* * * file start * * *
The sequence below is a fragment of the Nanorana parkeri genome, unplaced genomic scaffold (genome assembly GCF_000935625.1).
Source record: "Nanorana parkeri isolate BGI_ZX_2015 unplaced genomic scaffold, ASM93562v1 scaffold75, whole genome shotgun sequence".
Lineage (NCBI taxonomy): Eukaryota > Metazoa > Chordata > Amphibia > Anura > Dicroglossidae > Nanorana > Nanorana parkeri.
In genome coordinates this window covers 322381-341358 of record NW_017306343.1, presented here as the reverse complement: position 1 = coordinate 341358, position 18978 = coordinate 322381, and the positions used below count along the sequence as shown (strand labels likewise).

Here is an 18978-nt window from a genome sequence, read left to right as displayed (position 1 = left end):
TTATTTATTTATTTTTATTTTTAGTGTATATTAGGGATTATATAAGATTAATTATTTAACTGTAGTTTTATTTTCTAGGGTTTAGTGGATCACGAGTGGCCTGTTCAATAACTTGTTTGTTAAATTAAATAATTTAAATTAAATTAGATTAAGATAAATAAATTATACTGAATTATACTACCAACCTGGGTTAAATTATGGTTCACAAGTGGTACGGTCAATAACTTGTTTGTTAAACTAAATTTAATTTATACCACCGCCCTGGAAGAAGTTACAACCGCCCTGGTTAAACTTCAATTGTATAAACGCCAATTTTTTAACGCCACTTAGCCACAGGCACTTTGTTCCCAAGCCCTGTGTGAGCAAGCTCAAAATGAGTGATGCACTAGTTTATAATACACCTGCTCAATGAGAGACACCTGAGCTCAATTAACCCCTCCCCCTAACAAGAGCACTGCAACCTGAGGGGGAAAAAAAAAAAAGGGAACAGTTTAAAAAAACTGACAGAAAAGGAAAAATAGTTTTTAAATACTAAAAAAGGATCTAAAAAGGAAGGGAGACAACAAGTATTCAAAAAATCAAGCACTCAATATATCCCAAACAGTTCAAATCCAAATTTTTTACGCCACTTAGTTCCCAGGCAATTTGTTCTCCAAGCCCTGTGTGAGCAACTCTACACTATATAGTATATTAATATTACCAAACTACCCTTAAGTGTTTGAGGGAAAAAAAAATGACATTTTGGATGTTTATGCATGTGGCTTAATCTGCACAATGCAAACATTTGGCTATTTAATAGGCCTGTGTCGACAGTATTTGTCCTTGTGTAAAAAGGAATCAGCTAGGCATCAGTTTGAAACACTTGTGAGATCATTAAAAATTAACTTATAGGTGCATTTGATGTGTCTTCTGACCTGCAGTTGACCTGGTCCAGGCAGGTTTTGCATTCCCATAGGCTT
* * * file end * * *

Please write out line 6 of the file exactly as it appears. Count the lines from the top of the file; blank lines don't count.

TTATTTATTTATTTTTATTTTTAGTGTATATTAGGGATTATATAAGATTAATTATTTAACTGTAGTTTTATTTTCTAGGGTTTAGTGGATCACGAGTGGCCTGTTCAATAACTTGTTTGTTAAATTAAATAATTTAAATTAAATTAGATTAAGATAAATAAATTATACTGAATTATACTACCAACCTGGGTTAAATTATGGTTCACAAGTGGTACGGTCAATAACTTGTTTGTTAAACTAAATTTAATTTATACCACCGCCCTGGAAGAAGTTACAACCGCCCTGGTTAAACTTCAATTGTATAAACGCCAATTTTTTAACGCCACTTAGCCACAGGCACTTTGTTCCCAAGCCCTGTGTGAGCAAGCTCAAAATGAGTGATGCACTAGTTTATAATACACCTGCTCAATGAGAGACACCTGAGCTCAATTAACCCCTCCCCCTAACAAGAGCACTGCAACCTGAGGGGGAAAAAAAAAAAAGGGAACAGTTTAAAAAAACTGACAGAAAAGGAAAAATAGTTTTTAAATACTAAAAAAGGATCTAAAAAGGAAGGGAGACAACAAGTATTCAAAAAATCAAGCACTCAATATATCCCAAACAGTTCAAATCCAAATTTTTTACGCCACTTAGTTCCCAGGCAATTTGTTCTCCAAGCCCTGTGTGAGCAACTCTACACTATATAGTATATTAATATTACCAAACTACCCTTAAGTGTTTGAGGGAAAAAAAAATGACATTTTGGATGTTTATGCATGTGGCTTAATCTGCACAATGCAAACATTTGGCTATTTAATAGGCCTGTGTCGACAGTATTTGTCCTTGTGTAAAAAGGAATCAGCTAGGCATCAGTTTGAAACACTTGTGAGATCATTAAAAATTAACTTATAGGTGCATTTGATGTGTCTTCTGACCTGCAGTTGACCTGGTCCAGGCAGGTTTTGCATTCCCATAGGCTT